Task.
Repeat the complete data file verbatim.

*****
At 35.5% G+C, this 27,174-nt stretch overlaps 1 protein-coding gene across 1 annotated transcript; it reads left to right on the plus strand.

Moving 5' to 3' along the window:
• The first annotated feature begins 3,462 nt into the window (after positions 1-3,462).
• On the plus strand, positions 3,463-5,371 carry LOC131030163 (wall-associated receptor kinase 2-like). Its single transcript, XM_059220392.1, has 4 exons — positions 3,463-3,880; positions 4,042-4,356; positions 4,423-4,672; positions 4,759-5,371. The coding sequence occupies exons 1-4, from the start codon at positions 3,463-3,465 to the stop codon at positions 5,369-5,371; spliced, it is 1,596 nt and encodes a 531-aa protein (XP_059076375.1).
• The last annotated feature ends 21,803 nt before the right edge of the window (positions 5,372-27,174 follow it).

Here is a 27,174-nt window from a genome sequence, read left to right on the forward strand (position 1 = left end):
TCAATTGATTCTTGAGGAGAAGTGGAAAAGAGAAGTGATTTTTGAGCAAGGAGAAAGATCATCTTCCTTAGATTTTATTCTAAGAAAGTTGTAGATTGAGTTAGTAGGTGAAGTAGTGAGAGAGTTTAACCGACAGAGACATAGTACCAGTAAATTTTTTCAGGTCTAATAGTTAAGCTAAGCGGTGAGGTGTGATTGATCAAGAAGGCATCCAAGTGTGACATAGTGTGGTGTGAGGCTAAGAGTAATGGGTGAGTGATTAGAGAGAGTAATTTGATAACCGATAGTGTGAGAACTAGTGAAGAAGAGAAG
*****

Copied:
At 35.5% G+C, this 27,174-nt stretch overlaps 1 protein-coding gene across 1 annotated transcript; it reads left to right on the plus strand.

Moving 5' to 3' along the window:
• The first annotated feature begins 3,462 nt into the window (after positions 1-3,462).
• On the plus strand, positions 3,463-5,371 carry LOC131030163 (wall-associated receptor kinase 2-like). Its single transcript, XM_059220392.1, has 4 exons — positions 3,463-3,880; positions 4,042-4,356; positions 4,423-4,672; positions 4,759-5,371. The coding sequence occupies exons 1-4, from the start codon at positions 3,463-3,465 to the stop codon at positions 5,369-5,371; spliced, it is 1,596 nt and encodes a 531-aa protein (XP_059076375.1).
• The last annotated feature ends 21,803 nt before the right edge of the window (positions 5,372-27,174 follow it).

Here is a 27,174-nt window from a genome sequence, read left to right on the forward strand (position 1 = left end):
TCAATTGATTCTTGAGGAGAAGTGGAAAAGAGAAGTGATTTTTGAGCAAGGAGAAAGATCATCTTCCTTAGATTTTATTCTAAGAAAGTTGTAGATTGAGTTAGTAGGTGAAGTAGTGAGAGAGTTTAACCGACAGAGACATAGTACCAGTAAATTTTTTCAGGTCTAATAGTTAAGCTAAGCGGTGAGGTGTGATTGATCAAGAAGGCATCCAAGTGTGACATAGTGTGGTGTGAGGCTAAGAGTAATGGGTGAGTGATTAGAGAGAGTAATTTGATAACCGATAGTGTGAGAACTAGTGAAGAAGAGAAG